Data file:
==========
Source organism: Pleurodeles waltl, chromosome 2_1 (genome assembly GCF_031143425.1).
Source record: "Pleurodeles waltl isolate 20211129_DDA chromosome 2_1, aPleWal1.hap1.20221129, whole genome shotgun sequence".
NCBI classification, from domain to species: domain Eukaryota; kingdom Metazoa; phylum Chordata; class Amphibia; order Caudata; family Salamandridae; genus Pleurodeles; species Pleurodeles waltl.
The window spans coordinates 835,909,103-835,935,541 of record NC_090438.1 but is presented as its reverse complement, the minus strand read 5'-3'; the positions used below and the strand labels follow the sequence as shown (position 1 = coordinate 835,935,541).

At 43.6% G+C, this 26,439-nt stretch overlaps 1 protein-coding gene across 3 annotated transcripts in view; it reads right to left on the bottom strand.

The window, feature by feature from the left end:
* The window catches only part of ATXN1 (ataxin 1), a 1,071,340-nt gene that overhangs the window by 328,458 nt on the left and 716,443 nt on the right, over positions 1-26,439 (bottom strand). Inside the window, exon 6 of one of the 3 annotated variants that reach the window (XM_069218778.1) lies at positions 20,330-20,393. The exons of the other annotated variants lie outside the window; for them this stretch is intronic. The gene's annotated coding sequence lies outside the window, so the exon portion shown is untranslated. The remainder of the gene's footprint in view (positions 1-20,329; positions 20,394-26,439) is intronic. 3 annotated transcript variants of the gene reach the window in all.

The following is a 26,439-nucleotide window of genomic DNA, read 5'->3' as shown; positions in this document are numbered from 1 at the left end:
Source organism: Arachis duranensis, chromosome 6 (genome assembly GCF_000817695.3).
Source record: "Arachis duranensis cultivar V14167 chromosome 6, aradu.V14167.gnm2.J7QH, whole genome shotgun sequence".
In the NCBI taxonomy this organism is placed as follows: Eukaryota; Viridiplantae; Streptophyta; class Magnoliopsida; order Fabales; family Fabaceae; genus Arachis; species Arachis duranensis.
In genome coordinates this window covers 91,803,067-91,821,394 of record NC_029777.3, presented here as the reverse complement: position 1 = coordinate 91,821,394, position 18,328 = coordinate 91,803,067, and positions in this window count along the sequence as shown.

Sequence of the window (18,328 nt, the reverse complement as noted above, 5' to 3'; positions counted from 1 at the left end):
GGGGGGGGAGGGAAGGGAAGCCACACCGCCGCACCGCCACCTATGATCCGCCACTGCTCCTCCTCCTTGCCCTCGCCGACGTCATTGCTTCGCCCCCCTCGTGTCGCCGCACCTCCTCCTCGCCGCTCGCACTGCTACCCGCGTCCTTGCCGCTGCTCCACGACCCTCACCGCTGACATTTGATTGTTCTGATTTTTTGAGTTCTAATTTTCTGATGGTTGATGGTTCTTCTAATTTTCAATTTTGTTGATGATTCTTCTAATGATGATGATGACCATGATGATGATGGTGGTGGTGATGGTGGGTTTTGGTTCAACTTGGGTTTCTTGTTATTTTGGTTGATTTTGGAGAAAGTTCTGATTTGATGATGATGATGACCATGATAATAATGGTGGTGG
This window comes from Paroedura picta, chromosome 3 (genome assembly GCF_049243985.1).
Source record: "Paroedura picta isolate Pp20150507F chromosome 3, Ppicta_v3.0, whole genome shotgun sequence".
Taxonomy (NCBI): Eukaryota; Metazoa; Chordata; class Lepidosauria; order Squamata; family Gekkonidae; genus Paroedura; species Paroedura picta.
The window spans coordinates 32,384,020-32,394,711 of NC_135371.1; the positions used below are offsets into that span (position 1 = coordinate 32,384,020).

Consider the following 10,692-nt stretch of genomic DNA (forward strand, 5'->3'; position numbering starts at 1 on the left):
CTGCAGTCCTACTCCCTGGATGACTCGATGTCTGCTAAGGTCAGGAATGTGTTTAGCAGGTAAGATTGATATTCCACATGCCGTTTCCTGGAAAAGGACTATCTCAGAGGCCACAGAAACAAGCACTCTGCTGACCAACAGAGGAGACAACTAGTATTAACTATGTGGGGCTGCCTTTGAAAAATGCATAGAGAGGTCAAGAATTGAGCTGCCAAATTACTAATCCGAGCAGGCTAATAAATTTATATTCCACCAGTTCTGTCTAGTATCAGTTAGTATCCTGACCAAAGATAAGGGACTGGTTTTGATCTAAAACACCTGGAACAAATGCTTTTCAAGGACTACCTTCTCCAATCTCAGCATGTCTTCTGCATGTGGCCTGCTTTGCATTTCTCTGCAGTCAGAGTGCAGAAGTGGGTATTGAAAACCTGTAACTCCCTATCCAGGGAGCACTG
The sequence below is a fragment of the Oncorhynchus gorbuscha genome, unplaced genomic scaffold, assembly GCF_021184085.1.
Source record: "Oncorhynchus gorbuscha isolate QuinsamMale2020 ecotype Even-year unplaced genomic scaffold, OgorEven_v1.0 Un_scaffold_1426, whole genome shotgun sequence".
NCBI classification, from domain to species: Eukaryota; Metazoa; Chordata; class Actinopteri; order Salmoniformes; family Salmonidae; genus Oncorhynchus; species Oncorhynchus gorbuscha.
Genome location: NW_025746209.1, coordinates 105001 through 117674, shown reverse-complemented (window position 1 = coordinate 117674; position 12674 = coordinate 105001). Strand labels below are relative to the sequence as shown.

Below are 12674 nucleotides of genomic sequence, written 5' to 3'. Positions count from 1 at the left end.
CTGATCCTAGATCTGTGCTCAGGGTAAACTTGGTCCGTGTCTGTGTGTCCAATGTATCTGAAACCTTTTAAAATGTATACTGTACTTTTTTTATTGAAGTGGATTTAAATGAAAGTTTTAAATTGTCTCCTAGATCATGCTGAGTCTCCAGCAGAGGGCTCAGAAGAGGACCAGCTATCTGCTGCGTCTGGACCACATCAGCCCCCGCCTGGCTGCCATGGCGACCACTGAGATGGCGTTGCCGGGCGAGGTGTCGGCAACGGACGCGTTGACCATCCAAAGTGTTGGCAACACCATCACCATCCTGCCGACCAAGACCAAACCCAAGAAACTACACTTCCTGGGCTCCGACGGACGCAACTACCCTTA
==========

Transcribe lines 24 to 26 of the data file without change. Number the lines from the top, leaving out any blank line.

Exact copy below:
Genome location: NW_025746209.1, coordinates 105001 through 117674, shown reverse-complemented (window position 1 = coordinate 117674; position 12674 = coordinate 105001). Strand labels below are relative to the sequence as shown.

Below are 12674 nucleotides of genomic sequence, written 5' to 3'. Positions count from 1 at the left end.
CTGATCCTAGATCTGTGCTCAGGGTAAACTTGGTCCGTGTCTGTGTGTCCAATGTATCTGAAACCTTTTAAAATGTATACTGTACTTTTTTTATTGAAGTGGATTTAAATGAAAGTTTTAAATTGTCTCCTAGATCATGCTGAGTCTCCAGCAGAGGGCTCAGAAGAGGACCAGCTATCTGCTGCGTCTGGACCACATCAGCCCCCGCCTGGCTGCCATGGCGACCACTGAGATGGCGTTGCCGGGCGAGGTGTCGGCAACGGACGCGTTGACCATCCAAAGTGTTGGCAACACCATCACCATCCTGCCGACCAAGACCAAACCCAAGAAACTACACTTCCTGGGCTCCGACGGACGCAACTACCCTTA